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195

Blumfeld, an Elderly Bachelor

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Kafka, F. (1999). Blumfeld, an Elderly Bachelor. In Kafka, F. The Complete Short Stories. Vintage Classics, pp. 195-219

195

One evening Blumfield, an elderly bachelor, was climbing up to his apartment--a laborious undertaking, for he lived on the sixth floor. While climbing up he thought, as he had so often recently, how unpleasant this utterly lonely life was: to reach his empty rooms he had to climb these six floors almost in secret, there put on his dressing gown, again almost in secret, [...] Some companion, someone to witness these activities, would have been very welcome to Blumfield. [...] even if the dog remains healthy, one day it will grow old, and then comes the moment when one's own age peers out at one from the dog's oozing eyes. Then one has to cope with the half-blind, weak-lunged animal all but immobile with fat, and in this way pay dearly for the pleasures the dog once had given. Much as Blumfield would like to have a dog at this moment, he would rather go on climbing the stairs alone for another thirty years than be burdened later on by such an old dog which, sighing louder than he, would drag itself up, step by step.

gratification without sacrifice isn't gratification at all, my friend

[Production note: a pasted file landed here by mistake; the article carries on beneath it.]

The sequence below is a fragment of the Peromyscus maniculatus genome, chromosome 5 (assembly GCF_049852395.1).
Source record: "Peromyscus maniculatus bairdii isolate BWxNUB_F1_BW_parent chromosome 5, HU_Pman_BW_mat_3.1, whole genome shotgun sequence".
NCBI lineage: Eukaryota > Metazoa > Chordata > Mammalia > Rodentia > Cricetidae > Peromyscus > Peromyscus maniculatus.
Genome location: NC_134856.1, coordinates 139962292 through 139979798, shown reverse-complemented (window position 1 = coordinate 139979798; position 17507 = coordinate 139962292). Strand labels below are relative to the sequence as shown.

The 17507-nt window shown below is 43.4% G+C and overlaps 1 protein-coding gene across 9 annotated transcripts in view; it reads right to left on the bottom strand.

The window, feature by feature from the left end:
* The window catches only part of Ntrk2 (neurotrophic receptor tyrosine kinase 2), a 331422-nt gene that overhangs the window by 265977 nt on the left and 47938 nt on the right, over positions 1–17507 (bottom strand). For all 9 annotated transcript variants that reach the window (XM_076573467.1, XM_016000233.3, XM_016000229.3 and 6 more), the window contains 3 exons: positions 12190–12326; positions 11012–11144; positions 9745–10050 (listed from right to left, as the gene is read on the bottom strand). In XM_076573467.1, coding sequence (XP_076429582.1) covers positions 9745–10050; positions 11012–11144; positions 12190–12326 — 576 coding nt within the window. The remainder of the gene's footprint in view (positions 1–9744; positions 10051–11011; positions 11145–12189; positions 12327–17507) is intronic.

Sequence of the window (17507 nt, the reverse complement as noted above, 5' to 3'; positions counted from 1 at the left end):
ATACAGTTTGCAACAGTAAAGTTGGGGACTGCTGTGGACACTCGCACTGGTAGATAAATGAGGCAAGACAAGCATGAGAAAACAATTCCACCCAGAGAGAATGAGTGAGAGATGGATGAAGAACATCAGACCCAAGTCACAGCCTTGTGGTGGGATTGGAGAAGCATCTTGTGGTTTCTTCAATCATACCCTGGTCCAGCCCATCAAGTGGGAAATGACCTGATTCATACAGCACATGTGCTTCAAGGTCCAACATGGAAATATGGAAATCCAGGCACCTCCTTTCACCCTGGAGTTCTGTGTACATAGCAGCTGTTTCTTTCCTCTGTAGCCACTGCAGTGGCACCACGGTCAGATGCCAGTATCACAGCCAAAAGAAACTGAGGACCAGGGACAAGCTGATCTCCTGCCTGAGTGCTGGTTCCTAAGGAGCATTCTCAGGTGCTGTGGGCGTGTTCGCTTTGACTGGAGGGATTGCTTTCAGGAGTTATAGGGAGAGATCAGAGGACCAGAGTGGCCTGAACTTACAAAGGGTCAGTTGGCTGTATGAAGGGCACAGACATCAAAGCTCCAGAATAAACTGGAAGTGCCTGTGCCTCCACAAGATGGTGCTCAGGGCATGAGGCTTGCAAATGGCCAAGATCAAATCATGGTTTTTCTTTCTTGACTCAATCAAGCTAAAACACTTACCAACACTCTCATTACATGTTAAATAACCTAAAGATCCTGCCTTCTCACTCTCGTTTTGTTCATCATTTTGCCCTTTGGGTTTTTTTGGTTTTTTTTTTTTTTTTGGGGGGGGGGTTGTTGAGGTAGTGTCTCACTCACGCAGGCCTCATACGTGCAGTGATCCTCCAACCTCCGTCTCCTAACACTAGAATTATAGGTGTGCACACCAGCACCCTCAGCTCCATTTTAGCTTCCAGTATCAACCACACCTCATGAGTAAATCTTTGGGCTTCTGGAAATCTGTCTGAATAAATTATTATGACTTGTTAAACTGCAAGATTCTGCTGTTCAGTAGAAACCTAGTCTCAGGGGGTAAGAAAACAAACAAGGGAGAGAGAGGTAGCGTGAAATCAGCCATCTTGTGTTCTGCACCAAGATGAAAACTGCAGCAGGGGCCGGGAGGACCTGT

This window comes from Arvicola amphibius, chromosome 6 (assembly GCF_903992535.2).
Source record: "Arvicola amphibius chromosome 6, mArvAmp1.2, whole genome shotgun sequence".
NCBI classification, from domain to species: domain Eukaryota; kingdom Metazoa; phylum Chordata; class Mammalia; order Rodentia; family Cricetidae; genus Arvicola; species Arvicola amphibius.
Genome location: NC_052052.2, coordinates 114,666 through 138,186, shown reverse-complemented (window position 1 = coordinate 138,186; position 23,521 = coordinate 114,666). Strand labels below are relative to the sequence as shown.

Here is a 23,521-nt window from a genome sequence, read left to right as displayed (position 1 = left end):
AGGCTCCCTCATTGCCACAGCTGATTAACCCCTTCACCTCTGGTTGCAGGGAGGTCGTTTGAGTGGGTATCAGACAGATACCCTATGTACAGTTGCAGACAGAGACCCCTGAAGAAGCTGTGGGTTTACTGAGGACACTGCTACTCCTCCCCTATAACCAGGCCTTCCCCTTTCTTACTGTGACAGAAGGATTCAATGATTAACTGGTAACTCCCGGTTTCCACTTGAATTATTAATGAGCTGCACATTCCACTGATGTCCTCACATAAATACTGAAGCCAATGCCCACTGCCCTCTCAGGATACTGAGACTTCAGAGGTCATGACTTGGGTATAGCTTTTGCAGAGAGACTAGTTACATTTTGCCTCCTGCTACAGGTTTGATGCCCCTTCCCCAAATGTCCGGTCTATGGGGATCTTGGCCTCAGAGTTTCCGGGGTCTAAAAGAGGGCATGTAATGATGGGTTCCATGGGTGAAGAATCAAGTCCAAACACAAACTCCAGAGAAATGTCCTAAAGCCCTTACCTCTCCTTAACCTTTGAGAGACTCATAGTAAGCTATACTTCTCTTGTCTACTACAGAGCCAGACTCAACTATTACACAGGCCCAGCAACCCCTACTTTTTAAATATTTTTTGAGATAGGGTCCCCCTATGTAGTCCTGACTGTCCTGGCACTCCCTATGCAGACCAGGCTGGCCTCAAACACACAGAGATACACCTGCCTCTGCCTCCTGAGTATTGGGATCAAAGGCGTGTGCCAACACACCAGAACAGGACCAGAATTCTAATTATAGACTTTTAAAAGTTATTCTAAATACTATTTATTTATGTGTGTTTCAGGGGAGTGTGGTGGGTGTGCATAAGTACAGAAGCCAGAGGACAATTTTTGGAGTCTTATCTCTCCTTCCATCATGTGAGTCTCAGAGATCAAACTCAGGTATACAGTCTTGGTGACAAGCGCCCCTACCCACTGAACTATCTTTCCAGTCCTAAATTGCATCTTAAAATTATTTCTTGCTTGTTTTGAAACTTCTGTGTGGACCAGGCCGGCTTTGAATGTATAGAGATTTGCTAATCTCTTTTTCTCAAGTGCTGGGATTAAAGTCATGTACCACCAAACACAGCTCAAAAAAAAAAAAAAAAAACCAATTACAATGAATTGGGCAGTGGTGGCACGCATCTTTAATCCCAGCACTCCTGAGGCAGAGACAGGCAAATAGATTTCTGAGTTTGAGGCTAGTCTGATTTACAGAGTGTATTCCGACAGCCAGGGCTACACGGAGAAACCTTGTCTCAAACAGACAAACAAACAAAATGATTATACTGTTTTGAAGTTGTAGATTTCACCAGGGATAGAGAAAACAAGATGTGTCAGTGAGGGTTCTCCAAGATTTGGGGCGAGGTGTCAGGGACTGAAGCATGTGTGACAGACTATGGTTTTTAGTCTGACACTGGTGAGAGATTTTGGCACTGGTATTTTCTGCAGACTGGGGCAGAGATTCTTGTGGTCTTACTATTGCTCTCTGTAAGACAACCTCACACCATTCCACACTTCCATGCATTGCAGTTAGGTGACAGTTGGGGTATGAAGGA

—p.195 by Franz Kafka 2 years, 2 months ago

One evening Blumfield, an elderly bachelor, was climbing up to his apartment--a laborious undertaking, for he lived on the sixth floor. While climbing up he thought, as he had so often recently, how unpleasant this utterly lonely life was: to reach his empty rooms he had to climb these six floors almost in secret, there put on his dressing gown, again almost in secret, [...] Some companion, someone to witness these activities, would have been very welcome to Blumfield. [...] even if the dog remains healthy, one day it will grow old, and then comes the moment when one's own age peers out at one from the dog's oozing eyes. Then one has to cope with the half-blind, weak-lunged animal all but immobile with fat, and in this way pay dearly for the pleasures the dog once had given. Much as Blumfield would like to have a dog at this moment, he would rather go on climbing the stairs alone for another thirty years than be burdened later on by such an old dog which, sighing louder than he, would drag itself up, step by step.

gratification without sacrifice isn't gratification at all, my friend

—p.195 by Franz Kafka 2 years, 2 months ago

(verb) to give a false impression of / (verb) to present an appearance not in agreement with / (verb) to show (something) to be false or wrong / (verb) to run counter to; contradict / (verb) disguise

208

Not even in his gait can he manage to belie his mother

—p.208 by Franz Kafka
notable
2 years, 2 months ago

Not even in his gait can he manage to belie his mother

—p.208 by Franz Kafka
notable
2 years, 2 months ago